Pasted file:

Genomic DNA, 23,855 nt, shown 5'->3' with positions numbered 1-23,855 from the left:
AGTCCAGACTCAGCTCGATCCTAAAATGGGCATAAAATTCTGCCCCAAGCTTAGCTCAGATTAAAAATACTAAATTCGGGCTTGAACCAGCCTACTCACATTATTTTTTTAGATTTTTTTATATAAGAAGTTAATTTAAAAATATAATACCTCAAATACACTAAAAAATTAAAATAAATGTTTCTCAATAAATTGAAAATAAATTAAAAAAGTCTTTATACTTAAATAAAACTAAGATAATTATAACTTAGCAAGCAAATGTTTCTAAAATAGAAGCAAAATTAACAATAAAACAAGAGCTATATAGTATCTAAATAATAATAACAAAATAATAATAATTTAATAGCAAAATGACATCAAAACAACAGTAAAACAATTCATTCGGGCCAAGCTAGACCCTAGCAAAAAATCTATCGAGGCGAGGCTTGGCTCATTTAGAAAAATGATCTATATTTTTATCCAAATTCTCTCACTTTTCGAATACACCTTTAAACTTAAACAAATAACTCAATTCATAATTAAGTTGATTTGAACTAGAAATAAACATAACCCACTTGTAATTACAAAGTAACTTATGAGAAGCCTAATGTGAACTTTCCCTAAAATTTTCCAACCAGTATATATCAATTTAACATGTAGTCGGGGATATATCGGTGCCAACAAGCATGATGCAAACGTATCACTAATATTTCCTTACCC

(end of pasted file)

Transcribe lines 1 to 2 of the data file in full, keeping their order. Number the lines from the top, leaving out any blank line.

Genomic DNA, 23,855 nt, shown 5'->3' with positions numbered 1-23,855 from the left:
AGTCCAGACTCAGCTCGATCCTAAAATGGGCATAAAATTCTGCCCCAAGCTTAGCTCAGATTAAAAATACTAAATTCGGGCTTGAACCAGCCTACTCACATTATTTTTTTAGATTTTTTTATATAAGAAGTTAATTTAAAAATATAATACCTCAAATACACTAAAAAATTAAAATAAATGTTTCTCAATAAATTGAAAATAAATTAAAAAAGTCTTTATACTTAAATAAAACTAAGATAATTATAACTTAGCAAGCAAATGTTTCTAAAATAGAAGCAAAATTAACAATAAAACAAGAGCTATATAGTATCTAAATAATAATAACAAAATAATAATAATTTAATAGCAAAATGACATCAAAACAACAGTAAAACAATTCATTCGGGCCAAGCTAGACCCTAGCAAAAAATCTATCGAGGCGAGGCTTGGCTCATTTAGAAAAATGATCTATATTTTTATCCAAATTCTCTCACTTTTCGAATACACCTTTAAACTTAAACAAATAACTCAATTCATAATTAAGTTGATTTGAACTAGAAATAAACATAACCCACTTGTAATTACAAAGTAACTTATGAGAAGCCTAATGTGAACTTTCCCTAAAATTTTCCAACCAGTATATATCAATTTAACATGTAGTCGGGGATATATCGGTGCCAACAAGCATGATGCAAACGTATCACTAATATTTCCTTACCC